I have been reading quite a few posts lately concerning the topic of becoming a ‘technical co-founder’ of a startup. Just search for the term on Hacker News, and I’m sure you will find posts on the topic from within the current week. Many other people have spoken eloquently on the topic, but I have always felt that the conversation was dancing around one key issue:
The #1 reason that I will turn you down is that I don’t respect you.
If you are not presently working on your product because you don’t have the skills, I will assume it is because you are lazy and not intelligent enough to do so. There I said it. It’s out there in the open, in all its cold mean glory.
I am not saying that I implicitly don’t respect non-technical founders, as quite the opposite is true! What I don’t respect is non-technical co-founders using their non-technical-ness as a roadblock.
Susan Koger, the founder of ModCloth is not a technical person, but I greatly respect her expertise in her industry, her leadership, and the company she and Eric have built. The Kogers cobbled together the first version of the site in a few days with some ugly PHP and did all fulfillment by hand for a number of years. There were tons of optimizations a more ‘technical co-founder’ would have done, but they didn’t let that stop them. They made it work and organically attracted the help they needed to grow.
The team I currently work with at TaskRabbit I respect more than any group that I have worked with to date. I am constantly impressed with the ‘non-technical’ side of the house. The best example I have is that one night while I was leaving, I was asked for an SSH tunnel to one of the database replicas by our Member Services team. It turned out the WHOLE MEMBER SERVICES team had taken the initiative to take online SQL classes together, and wanted to explore our data. I stayed late and granted that access. Today, I helped our head of Trust and Safety write some ruby that allowed him to automate rather complex data extractions into a single table. It was terrible, buggy code, but it worked. He didn’t want to give the task to the engineering team yet because he wasn’t ready to ‘production-ize’ it until he was able to try it out first. We have email marketers who write their own HTML and CSS, and write it well. We have PMs who create micro-sites and understand the gory details of oAuth because of it. We have Busniess Development folks who can solder and write python. I respect this team.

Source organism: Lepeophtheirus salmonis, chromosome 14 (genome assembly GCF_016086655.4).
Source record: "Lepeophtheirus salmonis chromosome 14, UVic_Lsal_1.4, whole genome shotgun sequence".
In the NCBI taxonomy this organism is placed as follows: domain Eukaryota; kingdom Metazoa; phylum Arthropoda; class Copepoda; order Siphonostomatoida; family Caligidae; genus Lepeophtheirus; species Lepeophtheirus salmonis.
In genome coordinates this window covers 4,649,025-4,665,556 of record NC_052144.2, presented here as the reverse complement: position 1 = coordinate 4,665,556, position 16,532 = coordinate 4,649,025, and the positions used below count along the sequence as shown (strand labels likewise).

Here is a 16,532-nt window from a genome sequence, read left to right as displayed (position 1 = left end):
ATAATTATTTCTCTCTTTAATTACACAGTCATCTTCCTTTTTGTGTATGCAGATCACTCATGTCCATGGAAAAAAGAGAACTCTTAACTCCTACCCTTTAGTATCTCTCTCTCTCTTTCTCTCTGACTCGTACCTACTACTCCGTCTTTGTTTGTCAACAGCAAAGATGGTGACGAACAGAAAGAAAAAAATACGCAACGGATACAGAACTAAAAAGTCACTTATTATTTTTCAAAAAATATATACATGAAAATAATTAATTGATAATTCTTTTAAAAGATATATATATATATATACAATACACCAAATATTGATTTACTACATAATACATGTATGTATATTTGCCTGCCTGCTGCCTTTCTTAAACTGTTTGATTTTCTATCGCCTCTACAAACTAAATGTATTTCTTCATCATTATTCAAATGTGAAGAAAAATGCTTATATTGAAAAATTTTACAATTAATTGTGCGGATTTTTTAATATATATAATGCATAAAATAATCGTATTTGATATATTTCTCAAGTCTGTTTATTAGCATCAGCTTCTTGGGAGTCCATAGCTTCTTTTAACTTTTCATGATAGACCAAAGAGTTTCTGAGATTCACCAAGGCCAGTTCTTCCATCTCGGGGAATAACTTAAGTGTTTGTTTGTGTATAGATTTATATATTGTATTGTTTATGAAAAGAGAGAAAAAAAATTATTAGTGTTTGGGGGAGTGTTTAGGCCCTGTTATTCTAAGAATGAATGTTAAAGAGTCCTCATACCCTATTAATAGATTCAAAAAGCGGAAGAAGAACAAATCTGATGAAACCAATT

I’m a fairly terrible designer, but that doesn’t stop me from attempting to create a look & feel for my sites. I love the term "Programmer Art" which the video game industry uses when describing the blocky placeholder models which populate the pre-alpha releases of almost any game. Programmer Art is one of the best communication tools which exists. It communicates spacial layout, movement assumptions, rendering limitations, and most importantly, allows the rest of the team to clearly see which sections need the most help and can then prioritize their own work.
My point is this: If you are a ‘business guy’ who thinks you can’t start making your website or app because you need a technical co-founder, you are wrong and wasting your time. There are literally hundreds of tutorials, free software downloads, books, examples, and templates out there for you. There are tools like DreamWeaver that will let you make a website as easily as making a Power Point deck. And it will be terrible and incomplete. However, I would always rather see a terrible but functioning demo than a pretty deck (speaking as a potential technical CoFounder).
You will gain valuable insight into what will eventually become a key part of your business even if you try and fail. Your effort shows me you care enough to do it, and are smart enough to try.
Also, I have a job.